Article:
Type:
text; Dissertation-Reproduction (electronic)
Keywords:
Rape victims -- United States -- Public opinion.; Rape victims -- New Zealand -- Public opinion.; College students -- Attitudes.
Degree Name:
Ph.D.
Degree Level:
doctoral
Degree Program:
Counseling and Guidance; Graduate College
Degree Grantor:
University of Arizona
Advisor:
Christensen, Oscar

Full metadata record

DC FieldValue Language
dc.language.isoenen_US
dc.titleCOLLEGE STUDENTS' ATTITUDES TOWARD RAPE: A COMPARISON OF NEW ZEALAND AND THE UNITED STATES.en_US
dc.creatorMACGREGOR, JANET CATHERINE BROOKFIELD.en_US
dc.contributor.authorMACGREGOR, JANET CATHERINE BROOKFIELD.en_US
dc.date.issued1987en_US
dc.publisherThe University of Arizona.en_US
dc.rightsCopyright © is held by the author. Digital access to this material is made possible by the University Libraries, University of Arizona. Further transmission, reproduction or presentation (such as public display or performance) of protected items is prohibited except with permission of the author.en_US
dc.description.abstractThis cross-cultural study used the "Attitudes Toward Rape Victims Survey" (ARVS), designed by Ward (1984), to examine the attitudes of college students in New Zealand and the United States. The instrument (ARVS) is the first of its kind to test for victim blame, and the first to be limited to the assessment of attitudes toward the rape victim specifically. Subjects were 205 students from the University of Otago, Dunedin, New Zealand, and 508 students from the University of Arizona, Tucson. The survey responses were analyzed to determine cultural differences in attitudes, according to gender and age. Findings would suggest that the United States students were more sympathetic toward the rape victim, less likely to believe traditional rape myths, and more ready to assign male responsibility for the assault than were New Zealand students. New Zealand women appeared less aware of the implications of sexual assault than both United States men and women, and New Zealand men. New Zealand men demonstrated greater awareness than United States men. Older students in both countries tended to be more conservative in their responses than were the younger students. Although there was a significant cultural difference according to age and gender, scores were consistently low for each sample, indicating a general acceptance of traditional rape myths and a continuing tendency to assign to women the responsibility for sexual assault. Several conclusions were drawn from the data analysis. There is a significant cultural difference in attitudes toward the female victim of rape, between New Zealand and United States college students, according to age and gender. However, both cultures retain a strong belief in traditional rape myths. Responses to the ARVS seem to support the views of current theorists: that attitudes toward rape and incidence of rape are culturally predisposed by factors such as domination and aggression in men, passivity and submission in women, fear of the "feminine," and stereotypic sex roles. It is recommended that more research be undertaken on cross-cultural attitudes toward rape victims.en_US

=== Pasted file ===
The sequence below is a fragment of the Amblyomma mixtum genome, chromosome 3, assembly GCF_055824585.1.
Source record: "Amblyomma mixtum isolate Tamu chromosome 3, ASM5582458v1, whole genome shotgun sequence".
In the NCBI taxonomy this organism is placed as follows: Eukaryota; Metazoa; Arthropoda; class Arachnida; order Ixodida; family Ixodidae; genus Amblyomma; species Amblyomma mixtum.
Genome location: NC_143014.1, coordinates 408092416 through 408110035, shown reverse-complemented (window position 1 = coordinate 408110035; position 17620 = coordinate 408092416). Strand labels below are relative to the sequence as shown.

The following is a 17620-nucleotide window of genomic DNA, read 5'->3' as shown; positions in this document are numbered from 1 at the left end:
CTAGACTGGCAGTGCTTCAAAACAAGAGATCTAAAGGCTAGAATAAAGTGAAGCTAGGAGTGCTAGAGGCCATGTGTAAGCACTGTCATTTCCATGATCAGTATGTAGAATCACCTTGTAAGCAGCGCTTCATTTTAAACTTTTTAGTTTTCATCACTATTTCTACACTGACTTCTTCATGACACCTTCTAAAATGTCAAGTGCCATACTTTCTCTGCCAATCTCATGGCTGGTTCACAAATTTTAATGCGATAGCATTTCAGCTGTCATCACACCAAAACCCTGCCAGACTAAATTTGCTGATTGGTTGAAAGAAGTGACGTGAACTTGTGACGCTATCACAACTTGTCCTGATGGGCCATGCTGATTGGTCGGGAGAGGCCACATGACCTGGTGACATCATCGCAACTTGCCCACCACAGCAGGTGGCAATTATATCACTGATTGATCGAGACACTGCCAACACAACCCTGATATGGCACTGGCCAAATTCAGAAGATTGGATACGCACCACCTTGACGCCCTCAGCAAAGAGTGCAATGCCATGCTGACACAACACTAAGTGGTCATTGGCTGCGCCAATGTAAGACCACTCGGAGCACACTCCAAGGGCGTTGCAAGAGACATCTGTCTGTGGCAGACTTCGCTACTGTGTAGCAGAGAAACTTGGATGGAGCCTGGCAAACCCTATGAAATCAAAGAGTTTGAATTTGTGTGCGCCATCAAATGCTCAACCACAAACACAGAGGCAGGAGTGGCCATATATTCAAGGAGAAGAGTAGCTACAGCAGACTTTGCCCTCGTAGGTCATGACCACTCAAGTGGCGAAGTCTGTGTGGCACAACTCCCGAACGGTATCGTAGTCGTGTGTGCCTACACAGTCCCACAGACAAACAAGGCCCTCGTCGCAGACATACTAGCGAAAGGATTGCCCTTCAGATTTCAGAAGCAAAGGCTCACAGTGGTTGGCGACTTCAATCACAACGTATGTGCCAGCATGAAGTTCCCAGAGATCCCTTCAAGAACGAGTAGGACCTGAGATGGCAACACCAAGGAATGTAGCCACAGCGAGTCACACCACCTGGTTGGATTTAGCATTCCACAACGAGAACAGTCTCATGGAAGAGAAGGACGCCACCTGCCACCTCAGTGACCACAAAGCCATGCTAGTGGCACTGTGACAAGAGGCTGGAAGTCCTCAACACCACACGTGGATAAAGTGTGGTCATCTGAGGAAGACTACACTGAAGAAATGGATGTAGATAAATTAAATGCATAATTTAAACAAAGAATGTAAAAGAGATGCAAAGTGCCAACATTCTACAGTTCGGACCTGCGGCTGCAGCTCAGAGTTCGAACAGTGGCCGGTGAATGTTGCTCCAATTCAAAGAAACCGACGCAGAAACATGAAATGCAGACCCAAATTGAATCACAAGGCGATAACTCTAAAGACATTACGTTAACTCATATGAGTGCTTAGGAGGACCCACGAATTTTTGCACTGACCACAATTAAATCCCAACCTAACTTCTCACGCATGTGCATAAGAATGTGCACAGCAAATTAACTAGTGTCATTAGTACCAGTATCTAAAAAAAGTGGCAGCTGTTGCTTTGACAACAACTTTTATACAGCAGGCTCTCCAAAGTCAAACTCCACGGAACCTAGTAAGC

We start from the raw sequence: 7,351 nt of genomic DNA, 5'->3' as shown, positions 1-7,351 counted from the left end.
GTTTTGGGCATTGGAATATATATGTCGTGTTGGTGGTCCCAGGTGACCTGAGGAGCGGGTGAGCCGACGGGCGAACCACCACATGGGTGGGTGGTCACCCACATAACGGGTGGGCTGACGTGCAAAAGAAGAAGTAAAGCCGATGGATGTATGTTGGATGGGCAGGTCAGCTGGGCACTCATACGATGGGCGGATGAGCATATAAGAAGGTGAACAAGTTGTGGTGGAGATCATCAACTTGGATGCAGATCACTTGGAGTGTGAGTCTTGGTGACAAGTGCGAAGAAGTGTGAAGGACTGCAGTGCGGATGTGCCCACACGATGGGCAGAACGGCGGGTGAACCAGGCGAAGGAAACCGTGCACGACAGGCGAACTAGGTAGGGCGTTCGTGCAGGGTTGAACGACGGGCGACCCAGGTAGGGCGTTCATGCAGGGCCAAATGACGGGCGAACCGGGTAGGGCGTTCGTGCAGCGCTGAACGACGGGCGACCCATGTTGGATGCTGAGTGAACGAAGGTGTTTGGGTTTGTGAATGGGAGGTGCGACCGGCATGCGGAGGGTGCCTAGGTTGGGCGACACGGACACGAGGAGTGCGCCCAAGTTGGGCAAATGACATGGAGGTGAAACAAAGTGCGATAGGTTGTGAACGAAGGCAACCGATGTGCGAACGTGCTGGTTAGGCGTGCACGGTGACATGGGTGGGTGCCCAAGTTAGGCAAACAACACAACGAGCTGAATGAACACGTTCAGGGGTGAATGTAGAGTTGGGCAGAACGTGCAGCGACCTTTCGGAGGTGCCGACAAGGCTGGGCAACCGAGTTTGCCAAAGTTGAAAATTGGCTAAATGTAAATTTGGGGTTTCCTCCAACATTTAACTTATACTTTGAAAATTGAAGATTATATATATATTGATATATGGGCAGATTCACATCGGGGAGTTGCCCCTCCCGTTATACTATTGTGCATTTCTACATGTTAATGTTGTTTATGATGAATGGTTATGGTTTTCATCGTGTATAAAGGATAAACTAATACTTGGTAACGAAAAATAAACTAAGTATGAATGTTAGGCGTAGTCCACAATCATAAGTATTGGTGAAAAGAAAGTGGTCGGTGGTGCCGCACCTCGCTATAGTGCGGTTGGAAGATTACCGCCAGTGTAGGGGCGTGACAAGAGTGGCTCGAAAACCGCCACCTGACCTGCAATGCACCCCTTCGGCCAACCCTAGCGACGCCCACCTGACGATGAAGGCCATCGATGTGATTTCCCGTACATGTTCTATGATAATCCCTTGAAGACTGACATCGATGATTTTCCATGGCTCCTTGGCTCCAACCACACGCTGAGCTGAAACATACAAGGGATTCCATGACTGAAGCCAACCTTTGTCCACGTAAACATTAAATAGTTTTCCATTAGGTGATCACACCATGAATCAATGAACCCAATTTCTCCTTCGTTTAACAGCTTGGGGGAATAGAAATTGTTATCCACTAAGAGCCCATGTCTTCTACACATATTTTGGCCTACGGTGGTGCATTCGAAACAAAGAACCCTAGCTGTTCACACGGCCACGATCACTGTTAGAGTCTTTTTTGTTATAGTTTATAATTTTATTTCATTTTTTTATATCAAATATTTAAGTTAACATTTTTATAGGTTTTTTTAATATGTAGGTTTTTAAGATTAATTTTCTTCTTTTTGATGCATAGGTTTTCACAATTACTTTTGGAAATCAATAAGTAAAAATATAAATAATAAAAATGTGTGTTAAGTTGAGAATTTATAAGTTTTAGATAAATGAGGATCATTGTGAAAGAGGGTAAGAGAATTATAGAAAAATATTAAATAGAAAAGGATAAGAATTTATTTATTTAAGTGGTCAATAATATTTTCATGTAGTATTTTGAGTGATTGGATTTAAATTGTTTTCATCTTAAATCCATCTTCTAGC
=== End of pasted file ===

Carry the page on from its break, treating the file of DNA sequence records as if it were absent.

dc.typetexten_US
dc.typeDissertation-Reproduction (electronic)en_US
dc.subjectRape victims -- United States -- Public opinion.en_US
dc.subjectRape victims -- New Zealand -- Public opinion.en_US
dc.subjectCollege students -- Attitudes.en_US
thesis.degree.namePh.D.en_US
thesis.degree.leveldoctoralen_US
thesis.degree.disciplineCounseling and Guidanceen_US
thesis.degree.disciplineGraduate Collegeen_US
thesis.degree.grantorUniversity of Arizonaen_US
dc.contributor.advisorChristensen, Oscaren_US
dc.contributor.committeememberNewlon, Bettyen_US
dc.contributor.committeememberAttarian, Peteren_US
dc.identifier.proquest8727930en_US
dc.identifier.oclc699823310en_US